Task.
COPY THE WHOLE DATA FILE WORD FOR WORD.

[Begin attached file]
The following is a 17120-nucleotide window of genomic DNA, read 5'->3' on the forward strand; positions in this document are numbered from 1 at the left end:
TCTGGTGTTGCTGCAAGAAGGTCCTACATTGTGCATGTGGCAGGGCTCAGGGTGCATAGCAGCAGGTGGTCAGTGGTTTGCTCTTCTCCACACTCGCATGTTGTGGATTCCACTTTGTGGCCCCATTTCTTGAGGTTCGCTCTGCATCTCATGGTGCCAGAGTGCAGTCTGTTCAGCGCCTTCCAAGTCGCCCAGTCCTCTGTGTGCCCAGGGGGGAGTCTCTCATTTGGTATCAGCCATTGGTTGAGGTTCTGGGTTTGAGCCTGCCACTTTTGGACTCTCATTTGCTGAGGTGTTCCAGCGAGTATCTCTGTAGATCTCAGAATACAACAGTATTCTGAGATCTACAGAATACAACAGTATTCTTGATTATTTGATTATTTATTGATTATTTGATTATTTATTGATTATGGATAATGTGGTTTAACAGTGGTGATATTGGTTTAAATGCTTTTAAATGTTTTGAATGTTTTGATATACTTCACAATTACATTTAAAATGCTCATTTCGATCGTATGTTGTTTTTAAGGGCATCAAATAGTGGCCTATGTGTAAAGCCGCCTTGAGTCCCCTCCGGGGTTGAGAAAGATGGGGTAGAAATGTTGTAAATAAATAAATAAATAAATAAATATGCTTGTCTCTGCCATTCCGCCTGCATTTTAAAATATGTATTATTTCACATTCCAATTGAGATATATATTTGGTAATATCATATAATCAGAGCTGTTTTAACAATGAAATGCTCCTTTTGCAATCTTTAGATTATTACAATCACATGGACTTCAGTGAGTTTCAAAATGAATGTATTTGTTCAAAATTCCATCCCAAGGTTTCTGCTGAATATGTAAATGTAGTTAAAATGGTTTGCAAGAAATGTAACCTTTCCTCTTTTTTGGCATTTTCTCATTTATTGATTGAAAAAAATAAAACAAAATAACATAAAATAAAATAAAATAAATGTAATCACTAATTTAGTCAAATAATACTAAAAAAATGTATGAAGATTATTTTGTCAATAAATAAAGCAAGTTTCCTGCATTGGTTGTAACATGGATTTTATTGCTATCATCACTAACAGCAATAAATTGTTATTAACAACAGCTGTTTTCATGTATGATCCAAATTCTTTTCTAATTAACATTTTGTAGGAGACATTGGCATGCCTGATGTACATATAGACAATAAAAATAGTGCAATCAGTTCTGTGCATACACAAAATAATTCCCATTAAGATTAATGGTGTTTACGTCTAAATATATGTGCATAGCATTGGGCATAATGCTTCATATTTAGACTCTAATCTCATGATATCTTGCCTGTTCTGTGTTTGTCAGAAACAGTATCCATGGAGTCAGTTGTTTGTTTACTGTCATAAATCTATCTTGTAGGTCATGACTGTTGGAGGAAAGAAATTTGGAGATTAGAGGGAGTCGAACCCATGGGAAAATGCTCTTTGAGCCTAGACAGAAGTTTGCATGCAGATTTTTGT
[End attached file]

The following is a 17120-nucleotide window of genomic DNA, read 5'->3' on the forward strand; positions in this document are numbered from 1 at the left end:
TCTGGTGTTGCTGCAAGAAGGTCCTACATTGTGCATGTGGCAGGGCTCAGGGTGCATAGCAGCAGGTGGTCAGTGGTTTGCTCTTCTCCACACTCGCATGTTGTGGATTCCACTTTGTGGCCCCATTTCTTGAGGTTCGCTCTGCATCTCATGGTGCCAGAGTGCAGTCTGTTCAGCGCCTTCCAAGTCGCCCAGTCCTCTGTGTGCCCAGGGGGGAGTCTCTCATTTGGTATCAGCCATTGGTTGAGGTTCTGGGTTTGAGCCTGCCACTTTTGGACTCTCATTTGCTGAGGTGTTCCAGCGAGTATCTCTGTAGATCTCAGAATACAACAGTATTCTGAGATCTACAGAATACAACAGTATTCTTGATTATTTGATTATTTATTGATTATTTGATTATTTATTGATTATGGATAATGTGGTTTAACAGTGGTGATATTGGTTTAAATGCTTTTAAATGTTTTGAATGTTTTGATATACTTCACAATTACATTTAAAATGCTCATTTCGATCGTATGTTGTTTTTAAGGGCATCAAATAGTGGCCTATGTGTAAAGCCGCCTTGAGTCCCCTCCGGGGTTGAGAAAGATGGGGTAGAAATGTTGTAAATAAATAAATAAATAAATAAATATGCTTGTCTCTGCCATTCCGCCTGCATTTTAAAATATGTATTATTTCACATTCCAATTGAGATATATATTTGGTAATATCATATAATCAGAGCTGTTTTAACAATGAAATGCTCCTTTTGCAATCTTTAGATTATTACAATCACATGGACTTCAGTGAGTTTCAAAATGAATGTATTTGTTCAAAATTCCATCCCAAGGTTTCTGCTGAATATGTAAATGTAGTTAAAATGGTTTGCAAGAAATGTAACCTTTCCTCTTTTTTGGCATTTTCTCATTTATTGATTGAAAAAAATAAAACAAAATAACATAAAATAAAATAAAATAAATGTAATCACTAATTTAGTCAAATAATACTAAAAAAATGTATGAAGATTATTTTGTCAATAAATAAAGCAAGTTTCCTGCATTGGTTGTAACATGGATTTTATTGCTATCATCACTAACAGCAATAAATTGTTATTAACAACAGCTGTTTTCATGTATGATCCAAATTCTTTTCTAATTAACATTTTGTAGGAGACATTGGCATGCCTGATGTACATATAGACAATAAAAATAGTGCAATCAGTTCTGTGCATACACAAAATAATTCCCATTAAGATTAATGGTGTTTACGTCTAAATATATGTGCATAGCATTGGGCATAATGCTTCATATTTAGACTCTAATCTCATGATATCTTGCCTGTTCTGTGTTTGTCAGAAACAGTATCCATGGAGTCAGTTGTTTGTTTACTGTCATAAATCTATCTTGTAGGTCATGACTGTTGGAGGAAAGAAATTTGGAGATTAGAGGGAGTCGAACCCATGGGAAAATGCTCTTTGAGCCTAGACAGAAGTTTGCATGCAGATTTTTGT